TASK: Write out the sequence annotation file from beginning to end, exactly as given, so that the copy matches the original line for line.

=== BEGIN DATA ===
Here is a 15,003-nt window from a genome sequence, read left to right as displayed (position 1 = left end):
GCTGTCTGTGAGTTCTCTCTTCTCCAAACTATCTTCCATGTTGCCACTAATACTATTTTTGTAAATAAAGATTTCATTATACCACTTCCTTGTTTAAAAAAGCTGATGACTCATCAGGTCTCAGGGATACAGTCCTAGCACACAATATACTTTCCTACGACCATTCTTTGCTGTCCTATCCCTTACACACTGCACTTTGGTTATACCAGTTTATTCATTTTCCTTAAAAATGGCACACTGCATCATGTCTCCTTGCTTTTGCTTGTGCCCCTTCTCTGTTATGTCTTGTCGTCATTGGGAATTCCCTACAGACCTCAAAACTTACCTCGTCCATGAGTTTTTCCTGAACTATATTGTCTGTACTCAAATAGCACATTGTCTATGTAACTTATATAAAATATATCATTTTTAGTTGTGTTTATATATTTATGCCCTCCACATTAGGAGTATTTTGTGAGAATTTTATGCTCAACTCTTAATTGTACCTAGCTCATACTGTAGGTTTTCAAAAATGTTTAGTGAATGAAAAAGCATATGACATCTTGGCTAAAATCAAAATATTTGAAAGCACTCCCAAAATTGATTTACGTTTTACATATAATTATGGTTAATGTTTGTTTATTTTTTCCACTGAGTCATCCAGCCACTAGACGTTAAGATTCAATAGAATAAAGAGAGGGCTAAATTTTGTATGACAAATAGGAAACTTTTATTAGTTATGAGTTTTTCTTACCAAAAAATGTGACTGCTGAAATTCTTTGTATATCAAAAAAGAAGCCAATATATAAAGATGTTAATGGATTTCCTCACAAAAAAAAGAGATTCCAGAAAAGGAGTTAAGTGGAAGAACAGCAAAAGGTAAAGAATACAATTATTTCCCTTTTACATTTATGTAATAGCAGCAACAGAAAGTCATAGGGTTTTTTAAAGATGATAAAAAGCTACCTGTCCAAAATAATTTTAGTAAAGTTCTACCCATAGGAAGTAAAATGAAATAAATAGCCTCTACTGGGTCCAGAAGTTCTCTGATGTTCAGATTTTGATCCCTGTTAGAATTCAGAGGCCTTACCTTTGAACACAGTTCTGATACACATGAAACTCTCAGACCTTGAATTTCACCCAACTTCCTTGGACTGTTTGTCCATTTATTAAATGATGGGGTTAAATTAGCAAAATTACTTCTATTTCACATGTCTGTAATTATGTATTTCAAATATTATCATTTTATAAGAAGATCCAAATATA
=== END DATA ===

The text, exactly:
Here is a 15,003-nt window from a genome sequence, read left to right as displayed (position 1 = left end):
GCTGTCTGTGAGTTCTCTCTTCTCCAAACTATCTTCCATGTTGCCACTAATACTATTTTTGTAAATAAAGATTTCATTATACCACTTCCTTGTTTAAAAAAGCTGATGACTCATCAGGTCTCAGGGATACAGTCCTAGCACACAATATACTTTCCTACGACCATTCTTTGCTGTCCTATCCCTTACACACTGCACTTTGGTTATACCAGTTTATTCATTTTCCTTAAAAATGGCACACTGCATCATGTCTCCTTGCTTTTGCTTGTGCCCCTTCTCTGTTATGTCTTGTCGTCATTGGGAATTCCCTACAGACCTCAAAACTTACCTCGTCCATGAGTTTTTCCTGAACTATATTGTCTGTACTCAAATAGCACATTGTCTATGTAACTTATATAAAATATATCATTTTTAGTTGTGTTTATATATTTATGCCCTCCACATTAGGAGTATTTTGTGAGAATTTTATGCTCAACTCTTAATTGTACCTAGCTCATACTGTAGGTTTTCAAAAATGTTTAGTGAATGAAAAAGCATATGACATCTTGGCTAAAATCAAAATATTTGAAAGCACTCCCAAAATTGATTTACGTTTTACATATAATTATGGTTAATGTTTGTTTATTTTTTCCACTGAGTCATCCAGCCACTAGACGTTAAGATTCAATAGAATAAAGAGAGGGCTAAATTTTGTATGACAAATAGGAAACTTTTATTAGTTATGAGTTTTTCTTACCAAAAAATGTGACTGCTGAAATTCTTTGTATATCAAAAAAGAAGCCAATATATAAAGATGTTAATGGATTTCCTCACAAAAAAAAGAGATTCCAGAAAAGGAGTTAAGTGGAAGAACAGCAAAAGGTAAAGAATACAATTATTTCCCTTTTACATTTATGTAATAGCAGCAACAGAAAGTCATAGGGTTTTTTAAAGATGATAAAAAGCTACCTGTCCAAAATAATTTTAGTAAAGTTCTACCCATAGGAAGTAAAATGAAATAAATAGCCTCTACTGGGTCCAGAAGTTCTCTGATGTTCAGATTTTGATCCCTGTTAGAATTCAGAGGCCTTACCTTTGAACACAGTTCTGATACACATGAAACTCTCAGACCTTGAATTTCACCCAACTTCCTTGGACTGTTTGTCCATTTATTAAATGATGGGGTTAAATTAGCAAAATTACTTCTATTTCACATGTCTGTAATTATGTATTTCAAATATTATCATTTTATAAGAAGATCCAAATATA